PITTSBURGH (KDKA) – In this week’s KD Sunday Spotlight, one organization is caring for the caregivers in Pennsylvania and Tennessee.
The Joe Beretta Foundation provides help and hope to families whose loved one is trying to survive heart failure.
Founder Lillian Beretta said she’s giving back in honor of her husband, Joe.
“He was a real Renaissance man,” said Lillian. “[He] loved family, loved farming, very funny, very witty and very smart, and he was a big bald Italian man.”
But Lillian said her husband Joe had an even bigger heart.
Sadly, it unexpectedly started to weaken in 2016.
“As we moved forward, we came to the diagnosis that it was heart failure which was a shock to us because there were no clues of that early on,” said Lillian. “The heart failure got worse.”
At the time, Joe and Lillian lived in Nashville.
He was treated at Vanderbilt University Hospital where he had surgery to implant a left ventricle assist device that helps pump blood through the body.
Unfortunately, Joe developed a blood clot and never fully recovered.
“He was a strong guy,” said Lillian. “But everyone has a limit and he reached his limit. On July 2, 2016, he passed. So, a big hole for our family.”
Now Joe’s family is carrying on his legacy through the Joe Beretta Foundation.
Lillian said they were fortunate to have family and friends by their side during this painful process, but they saw others in the hospital who were alone and far from home.
“We saw the need for relationship during this trauma,” said Lillian. “The second reason is joe was a very relational guy. We really want that to be part of his legacy that people are important, relationships matter, and community is critical.”
Joe’s cousin, Gloria Andreozzi, leads the programs in Pittsburgh.
She said they offer emotional and financial support for non-medical bills.
“These people are going through tragedy, and it affects everyone in the family,” said Andreozzi. “If we can just give them a little bit of happiness, take one load off their shoulder by paying a bill, then I think we’ve done our job.”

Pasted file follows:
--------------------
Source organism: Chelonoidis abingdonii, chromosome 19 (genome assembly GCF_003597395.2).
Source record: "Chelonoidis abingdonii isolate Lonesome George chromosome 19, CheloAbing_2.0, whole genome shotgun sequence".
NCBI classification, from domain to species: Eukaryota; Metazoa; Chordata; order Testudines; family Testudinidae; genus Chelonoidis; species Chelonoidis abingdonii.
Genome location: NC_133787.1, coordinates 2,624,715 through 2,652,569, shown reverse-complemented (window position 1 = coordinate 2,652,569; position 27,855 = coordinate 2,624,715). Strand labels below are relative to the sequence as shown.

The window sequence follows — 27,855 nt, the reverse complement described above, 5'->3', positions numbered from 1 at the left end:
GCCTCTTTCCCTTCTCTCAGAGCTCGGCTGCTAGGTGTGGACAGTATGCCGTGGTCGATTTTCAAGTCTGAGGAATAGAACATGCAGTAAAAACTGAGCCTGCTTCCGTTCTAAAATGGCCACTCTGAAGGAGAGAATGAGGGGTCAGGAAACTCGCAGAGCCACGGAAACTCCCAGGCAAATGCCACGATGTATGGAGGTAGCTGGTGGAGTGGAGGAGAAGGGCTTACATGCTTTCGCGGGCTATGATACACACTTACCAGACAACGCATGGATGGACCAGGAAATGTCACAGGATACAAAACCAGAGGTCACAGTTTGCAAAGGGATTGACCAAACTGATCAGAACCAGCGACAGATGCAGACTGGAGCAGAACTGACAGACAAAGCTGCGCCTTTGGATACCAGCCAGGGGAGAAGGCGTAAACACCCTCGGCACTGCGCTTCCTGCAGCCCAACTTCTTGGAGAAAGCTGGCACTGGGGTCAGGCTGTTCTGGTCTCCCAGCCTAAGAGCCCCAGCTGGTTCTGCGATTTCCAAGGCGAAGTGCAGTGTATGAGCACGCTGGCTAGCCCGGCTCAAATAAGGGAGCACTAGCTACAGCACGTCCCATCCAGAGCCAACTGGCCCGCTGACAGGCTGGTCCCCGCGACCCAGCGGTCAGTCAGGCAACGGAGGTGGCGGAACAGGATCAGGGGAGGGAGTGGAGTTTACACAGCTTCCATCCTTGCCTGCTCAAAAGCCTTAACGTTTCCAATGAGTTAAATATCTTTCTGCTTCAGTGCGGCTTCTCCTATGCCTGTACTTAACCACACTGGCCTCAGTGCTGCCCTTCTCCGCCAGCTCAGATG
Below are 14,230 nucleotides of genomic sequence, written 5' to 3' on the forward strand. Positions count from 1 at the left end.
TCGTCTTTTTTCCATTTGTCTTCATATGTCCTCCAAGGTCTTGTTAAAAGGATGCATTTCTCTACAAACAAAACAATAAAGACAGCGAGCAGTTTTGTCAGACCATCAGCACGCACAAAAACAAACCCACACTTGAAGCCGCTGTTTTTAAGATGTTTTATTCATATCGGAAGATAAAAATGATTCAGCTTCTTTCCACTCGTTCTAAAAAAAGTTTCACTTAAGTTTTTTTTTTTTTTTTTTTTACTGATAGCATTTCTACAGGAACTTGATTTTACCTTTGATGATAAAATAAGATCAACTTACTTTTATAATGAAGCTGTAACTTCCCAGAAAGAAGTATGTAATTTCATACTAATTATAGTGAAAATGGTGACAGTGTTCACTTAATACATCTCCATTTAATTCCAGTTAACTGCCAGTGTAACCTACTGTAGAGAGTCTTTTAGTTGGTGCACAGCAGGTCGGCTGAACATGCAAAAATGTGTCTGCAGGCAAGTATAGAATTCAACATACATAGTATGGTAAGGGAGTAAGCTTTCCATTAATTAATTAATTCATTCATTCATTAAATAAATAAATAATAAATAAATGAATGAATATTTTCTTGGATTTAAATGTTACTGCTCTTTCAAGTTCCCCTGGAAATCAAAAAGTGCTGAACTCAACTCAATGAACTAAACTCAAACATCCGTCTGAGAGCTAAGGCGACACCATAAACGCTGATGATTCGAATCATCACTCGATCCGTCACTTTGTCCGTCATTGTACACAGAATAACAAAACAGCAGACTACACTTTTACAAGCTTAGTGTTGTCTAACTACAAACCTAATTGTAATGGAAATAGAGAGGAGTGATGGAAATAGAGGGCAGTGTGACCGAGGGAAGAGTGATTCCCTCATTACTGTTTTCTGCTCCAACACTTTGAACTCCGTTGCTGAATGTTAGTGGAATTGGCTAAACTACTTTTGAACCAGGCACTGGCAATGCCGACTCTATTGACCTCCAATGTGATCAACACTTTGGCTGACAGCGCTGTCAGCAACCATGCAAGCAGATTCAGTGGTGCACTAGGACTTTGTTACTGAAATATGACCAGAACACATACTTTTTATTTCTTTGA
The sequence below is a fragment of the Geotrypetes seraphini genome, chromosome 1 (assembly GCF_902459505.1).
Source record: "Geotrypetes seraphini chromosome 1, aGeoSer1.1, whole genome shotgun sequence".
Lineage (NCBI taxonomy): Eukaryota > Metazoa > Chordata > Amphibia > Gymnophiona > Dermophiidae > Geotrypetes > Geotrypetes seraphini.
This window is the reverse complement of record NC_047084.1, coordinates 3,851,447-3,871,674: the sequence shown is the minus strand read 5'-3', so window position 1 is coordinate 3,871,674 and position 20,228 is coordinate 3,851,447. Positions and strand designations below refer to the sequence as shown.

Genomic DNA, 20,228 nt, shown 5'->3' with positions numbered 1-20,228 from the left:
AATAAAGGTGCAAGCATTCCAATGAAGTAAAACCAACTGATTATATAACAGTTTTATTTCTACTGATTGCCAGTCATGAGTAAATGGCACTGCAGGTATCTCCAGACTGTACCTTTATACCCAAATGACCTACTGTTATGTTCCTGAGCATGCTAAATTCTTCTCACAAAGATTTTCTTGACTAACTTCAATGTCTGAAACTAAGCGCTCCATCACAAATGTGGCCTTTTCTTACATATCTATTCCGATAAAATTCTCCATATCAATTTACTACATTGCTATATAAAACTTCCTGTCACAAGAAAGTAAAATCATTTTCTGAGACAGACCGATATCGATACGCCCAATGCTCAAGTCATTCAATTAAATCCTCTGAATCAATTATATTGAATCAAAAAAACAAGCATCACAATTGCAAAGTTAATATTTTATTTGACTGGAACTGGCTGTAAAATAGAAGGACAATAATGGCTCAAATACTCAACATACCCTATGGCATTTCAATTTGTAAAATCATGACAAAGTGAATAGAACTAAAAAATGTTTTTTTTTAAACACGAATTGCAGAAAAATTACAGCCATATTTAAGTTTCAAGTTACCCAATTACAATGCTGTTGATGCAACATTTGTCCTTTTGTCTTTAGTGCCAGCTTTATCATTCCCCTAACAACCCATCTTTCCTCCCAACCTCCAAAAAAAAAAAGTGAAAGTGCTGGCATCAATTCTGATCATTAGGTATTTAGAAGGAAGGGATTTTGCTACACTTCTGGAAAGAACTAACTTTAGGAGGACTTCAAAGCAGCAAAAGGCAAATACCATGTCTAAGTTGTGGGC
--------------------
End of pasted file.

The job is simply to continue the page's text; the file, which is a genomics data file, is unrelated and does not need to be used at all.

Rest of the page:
The foundation pays for temporary housing at a family house in Shadyside for caregivers who travel for medical care, considering only 4% of hospitals treat advanced heart failure.
They also provide gifts and meals for families during the holidays, have a hospital visitation team, and deliver comfort bags filled with items to help caregivers feel at home.
“We do a lot to support the caregiver,” said Lillian. “I was Joe’s main caregiver. I say the caregiver is the invisible patient. If you love that person, everything that is happening to them is happening to you. You’re just not wired up to the devices.”
Recently, the foundation partnered with Community Kitchen to launch “Papa Joe’s Plates.”
“We are feeding the caregiver while they are in the hospital if they can’t get food; we’re feeding when the family discharges,” said Lillian. “We give them 3-5 days’ worth of meals for the patient, caregiver, and entire household.”
So far, the foundation has supported more than 1,000 people always with Joe’s strong love for family and connection in mind.
“We’ve helped a lot of families,” said Lillian. “Rest, hope and peace are what we’re trying to bring to our families. I think he would be proud of us. I do.”
It’s a vital dose of medicine for caregivers to help them heal.
The organization’s annual Hopeful Hearts Valentine’s Gala is on February 11 at the Priory Grand Ballroom.
You can learn more about the event and the foundation on their website at this link.
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